Homeboy Blake axed me yesterday what I, as a Catholic, thought of the new pope. And like baby sis, I'm still not sure. I know I'm not thrilled that Joseph Ratzinger was one of the primary people trying to convince American priests to play Pin The Apostasy On John Kerry with him last year (though he did relent somewhat and say it was OK for American Catholics to vote for Democrats -- gee, thanks). Nor am I going to get particularly excited about a guy who appears poised to continue, if not strengthen, the church's opposition to stuff like birth control.
At the same time, though, I told Blake that the semi-outraged reactions from American Catholics in particular were just kind of silly. I mean, the Catholic Church has been around for nearly two millenia now, and for good and for ill, it has resisted all sorts of change during that time. Did these "liberal Catholics" honestly think that, just because of the passing of John Paul II, the church was going to turn on a dime and suddenly say "female priests would totally rock"? Hell, even birth control -- the Catholic church has opposed birth control ever since there was such a thing, and whatever the wisdom of birth control might be for other reasons, they're not going to suddenly do an about-face on that issue just because we libertine American Catholics want to bang our wives/girlfriends/mistresses without having to worry about a baby nine months down the road.
(By the way, this is getting a little off the subject but in his sex-advice column last week, Dan Savage had a really great bit about how American Catholics will fall in lock step anytime the pope says something about gays being evil or deviant or whatever, but when the same pope comes out against birth control or extramarital sex or whatever, those same American Catholics are like, "Pope who? With the what now?" Scroll down past the letter from the guy with a zombie fetish and read it, it's totally spot-on.)
But anyway, I'm not too worried that this new pope, for all his theological conservatism, is going to usher in some horrible new era of repression, because I'm not convinced that he was elected to be anything more than a place-holder. I've heard reports from people saying that the College of Cardinals typically tries to elect a new pope who is a contrast to the previous one, and in this case they were trying to select someone who was a contrast to John Paul II, who had served longer than just about any pope since St. Peter and as such had left his mark on the church in a huge way. So the papacy of Benedict XVI -- he's 78 years old, guys, so it's not likely to last too terribly long -- may be simply a chance for the church to do some post-JPII regrouping, to decide which direction they want to take the church in next. And the next guy after Benedict will be a JPII-style leader who really has a lasting effect. (That doesn't mean I'd sit around waiting for the next guy to completely reform the church's stance on birth control or married priests, either, but you never know.)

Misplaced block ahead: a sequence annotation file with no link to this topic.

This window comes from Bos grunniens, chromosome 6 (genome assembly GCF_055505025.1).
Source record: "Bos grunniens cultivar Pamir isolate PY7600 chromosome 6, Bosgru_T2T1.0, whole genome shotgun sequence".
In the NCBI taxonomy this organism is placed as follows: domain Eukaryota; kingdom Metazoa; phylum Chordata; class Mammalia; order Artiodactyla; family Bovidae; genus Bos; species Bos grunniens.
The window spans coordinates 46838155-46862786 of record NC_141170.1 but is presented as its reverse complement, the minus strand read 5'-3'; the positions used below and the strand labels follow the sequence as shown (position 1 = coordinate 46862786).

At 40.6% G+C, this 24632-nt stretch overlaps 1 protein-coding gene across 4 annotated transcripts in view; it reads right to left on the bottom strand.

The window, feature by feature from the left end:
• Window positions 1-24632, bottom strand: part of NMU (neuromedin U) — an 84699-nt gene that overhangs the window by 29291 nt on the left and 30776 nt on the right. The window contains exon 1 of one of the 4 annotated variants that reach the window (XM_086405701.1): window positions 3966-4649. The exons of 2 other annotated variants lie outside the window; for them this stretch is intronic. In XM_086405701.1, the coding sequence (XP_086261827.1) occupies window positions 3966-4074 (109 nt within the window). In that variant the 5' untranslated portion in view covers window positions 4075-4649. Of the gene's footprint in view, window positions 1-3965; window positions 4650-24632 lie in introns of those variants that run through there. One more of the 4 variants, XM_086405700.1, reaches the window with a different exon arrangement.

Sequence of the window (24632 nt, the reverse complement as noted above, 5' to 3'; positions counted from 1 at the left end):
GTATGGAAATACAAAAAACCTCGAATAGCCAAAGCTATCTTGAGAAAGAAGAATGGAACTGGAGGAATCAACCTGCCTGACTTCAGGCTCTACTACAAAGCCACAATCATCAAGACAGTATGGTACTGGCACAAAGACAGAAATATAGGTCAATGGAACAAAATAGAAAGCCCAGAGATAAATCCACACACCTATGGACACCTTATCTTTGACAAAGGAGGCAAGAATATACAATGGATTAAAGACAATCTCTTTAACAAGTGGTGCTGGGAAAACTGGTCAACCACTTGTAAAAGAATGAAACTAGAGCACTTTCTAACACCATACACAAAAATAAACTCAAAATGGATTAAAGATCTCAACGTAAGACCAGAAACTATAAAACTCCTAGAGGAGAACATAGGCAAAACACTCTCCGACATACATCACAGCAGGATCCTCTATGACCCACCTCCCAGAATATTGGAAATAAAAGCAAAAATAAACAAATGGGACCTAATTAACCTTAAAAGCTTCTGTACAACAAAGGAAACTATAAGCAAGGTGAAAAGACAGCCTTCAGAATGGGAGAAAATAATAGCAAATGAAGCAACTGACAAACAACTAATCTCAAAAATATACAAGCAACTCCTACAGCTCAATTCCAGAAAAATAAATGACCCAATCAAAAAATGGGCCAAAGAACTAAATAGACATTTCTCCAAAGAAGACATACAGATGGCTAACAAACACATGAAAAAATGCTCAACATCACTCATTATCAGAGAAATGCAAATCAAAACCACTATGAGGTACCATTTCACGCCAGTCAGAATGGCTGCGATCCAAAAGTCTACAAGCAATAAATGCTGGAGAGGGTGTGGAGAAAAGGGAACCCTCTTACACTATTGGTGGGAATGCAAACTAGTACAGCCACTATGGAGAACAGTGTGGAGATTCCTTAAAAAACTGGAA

Anyway. Whatever you think of the new guy -- thumbs up, thumbs down, or like me, aren't sure what you think of him yet -- I sincerely hope (and Daily Kos beat me to this, the bastard) that you lefties out there will refrain from calling him a Nazi. Yes, full disclosure, he was a member of the Hitler Youth as a teenager, but that was during a time when membership was mandatory in Germany, and his father was, in fact, a staunch anti-Nazi by all reports. At any rate, calling someone a Nazi -- whether it's Bush, Clinton, whoever -- for doing anything other than wearing a swastika armband and calling for the execution of Jews is pretty f$#!ing retarded. So howsabout we just excise the word "Nazi" from our arsenal of political epithets and move on. I think our collective image would be improved if we just never allowed that word to escape our lips again.